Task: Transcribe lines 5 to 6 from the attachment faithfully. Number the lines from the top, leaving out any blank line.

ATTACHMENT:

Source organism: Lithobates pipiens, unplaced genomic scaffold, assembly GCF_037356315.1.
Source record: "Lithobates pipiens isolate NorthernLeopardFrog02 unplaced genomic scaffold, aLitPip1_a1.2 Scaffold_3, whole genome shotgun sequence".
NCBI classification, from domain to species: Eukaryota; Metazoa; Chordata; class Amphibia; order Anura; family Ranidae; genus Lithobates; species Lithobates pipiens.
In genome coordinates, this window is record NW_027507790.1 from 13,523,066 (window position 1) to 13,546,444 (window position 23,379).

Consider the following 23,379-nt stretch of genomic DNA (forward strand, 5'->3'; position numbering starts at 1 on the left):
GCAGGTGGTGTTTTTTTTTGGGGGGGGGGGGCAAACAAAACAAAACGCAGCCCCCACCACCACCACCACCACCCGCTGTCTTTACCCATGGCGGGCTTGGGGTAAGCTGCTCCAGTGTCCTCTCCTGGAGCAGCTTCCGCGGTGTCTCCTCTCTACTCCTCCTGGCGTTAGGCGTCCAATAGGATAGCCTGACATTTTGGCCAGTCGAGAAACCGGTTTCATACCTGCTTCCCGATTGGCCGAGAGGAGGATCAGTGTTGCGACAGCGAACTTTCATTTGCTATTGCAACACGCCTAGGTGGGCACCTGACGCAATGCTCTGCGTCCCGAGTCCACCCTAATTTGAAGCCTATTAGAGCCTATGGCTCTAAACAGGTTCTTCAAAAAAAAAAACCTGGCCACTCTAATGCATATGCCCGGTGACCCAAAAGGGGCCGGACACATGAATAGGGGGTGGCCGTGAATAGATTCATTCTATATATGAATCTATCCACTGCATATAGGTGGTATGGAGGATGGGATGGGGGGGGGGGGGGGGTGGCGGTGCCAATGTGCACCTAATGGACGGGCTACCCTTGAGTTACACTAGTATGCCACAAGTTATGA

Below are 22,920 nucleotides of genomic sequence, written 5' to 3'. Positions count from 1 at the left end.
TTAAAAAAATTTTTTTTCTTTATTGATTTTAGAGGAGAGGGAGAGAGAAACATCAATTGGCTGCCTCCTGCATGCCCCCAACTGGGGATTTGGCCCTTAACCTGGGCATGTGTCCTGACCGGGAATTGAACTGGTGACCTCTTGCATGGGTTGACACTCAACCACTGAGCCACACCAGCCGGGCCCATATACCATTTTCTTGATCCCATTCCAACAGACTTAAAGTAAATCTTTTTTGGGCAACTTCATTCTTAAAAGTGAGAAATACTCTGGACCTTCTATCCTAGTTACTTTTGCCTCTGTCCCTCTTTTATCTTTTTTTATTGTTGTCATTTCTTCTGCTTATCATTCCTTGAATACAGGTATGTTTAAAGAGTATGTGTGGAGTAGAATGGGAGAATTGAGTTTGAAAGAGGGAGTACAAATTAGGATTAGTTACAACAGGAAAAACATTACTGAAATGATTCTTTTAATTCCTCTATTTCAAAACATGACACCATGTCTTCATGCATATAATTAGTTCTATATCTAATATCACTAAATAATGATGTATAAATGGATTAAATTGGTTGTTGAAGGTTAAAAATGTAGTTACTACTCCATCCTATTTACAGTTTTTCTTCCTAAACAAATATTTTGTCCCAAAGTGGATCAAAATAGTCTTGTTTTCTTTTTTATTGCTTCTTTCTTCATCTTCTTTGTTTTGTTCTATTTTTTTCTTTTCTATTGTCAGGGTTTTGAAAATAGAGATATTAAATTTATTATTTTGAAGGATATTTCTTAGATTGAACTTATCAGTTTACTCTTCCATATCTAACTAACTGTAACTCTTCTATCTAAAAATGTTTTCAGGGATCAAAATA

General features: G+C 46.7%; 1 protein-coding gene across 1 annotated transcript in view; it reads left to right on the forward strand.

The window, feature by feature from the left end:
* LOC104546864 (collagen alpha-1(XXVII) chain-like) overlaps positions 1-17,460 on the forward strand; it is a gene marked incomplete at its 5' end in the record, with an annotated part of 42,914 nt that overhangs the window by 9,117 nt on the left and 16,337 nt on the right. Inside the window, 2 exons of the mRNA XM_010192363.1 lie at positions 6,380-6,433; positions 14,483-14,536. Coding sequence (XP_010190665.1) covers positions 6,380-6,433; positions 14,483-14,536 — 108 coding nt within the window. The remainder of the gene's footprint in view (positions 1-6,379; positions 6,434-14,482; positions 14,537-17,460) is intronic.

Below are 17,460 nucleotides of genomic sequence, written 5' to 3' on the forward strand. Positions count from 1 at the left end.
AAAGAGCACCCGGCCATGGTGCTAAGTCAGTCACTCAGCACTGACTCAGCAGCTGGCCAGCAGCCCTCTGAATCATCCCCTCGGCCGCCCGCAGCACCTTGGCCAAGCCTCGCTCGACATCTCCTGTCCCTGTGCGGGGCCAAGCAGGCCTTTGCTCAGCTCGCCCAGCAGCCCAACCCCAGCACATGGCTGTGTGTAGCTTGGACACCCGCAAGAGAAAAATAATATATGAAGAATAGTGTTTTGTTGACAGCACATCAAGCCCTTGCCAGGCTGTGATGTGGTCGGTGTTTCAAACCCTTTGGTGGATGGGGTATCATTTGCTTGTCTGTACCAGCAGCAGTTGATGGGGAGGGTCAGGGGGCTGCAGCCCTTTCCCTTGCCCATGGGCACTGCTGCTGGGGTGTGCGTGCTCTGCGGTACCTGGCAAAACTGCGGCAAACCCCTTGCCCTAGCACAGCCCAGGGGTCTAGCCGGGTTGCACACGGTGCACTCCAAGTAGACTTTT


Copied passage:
Consider the following 23,379-nt stretch of genomic DNA (forward strand, 5'->3'; position numbering starts at 1 on the left):
GCAGGTGGTGTTTTTTTTTGGGGGGGGGGGGCAAACAAAACAAAACGCAGCCCCCACCACCACCACCACCACCCGCTGTCTTTACCCATGGCGGGCTTGGGGTAAGCTGCTCCAGTGTCCTCTCCTGGAGCAGCTTCCGCGGTGTCTCCTCTCTACTCCTCCTGGCGTTAGGCGTCCAATAGGATAGCCTGACATTTTGGCCAGTCGAGAAACCGGTTTCATACCTGCTTCCCGATTGGCCGAGAGGAGGATCAGTGTTGCGACAGCGAACTTTCATTTGCTATTGCAACACGCCTAGGTGGGCACCTGACGCAATGCTCTGCGTCCCGAGTCCACCCTAATTTGAAGCCTATTAGAGCCTATGGCTCTAAACAGGTTCTTCAAAAAAAAAAACCTGGCCACTCTAATGCATATGCCCGGTGACCCAAAAGGGGCCGGACACATGAATAGGGGGTGGCCGTGAATAGATTCATTCTATATATGAATCTATCCACTGCATATAGGTGGTATGGAGGATGGGATGGGGGGGGGGGGGGGGTGGCGGTGCCAATGTGCACCTAATGGACGGGCTACCCTTGAGTTACACTAGTATGCCACAAGTTATGA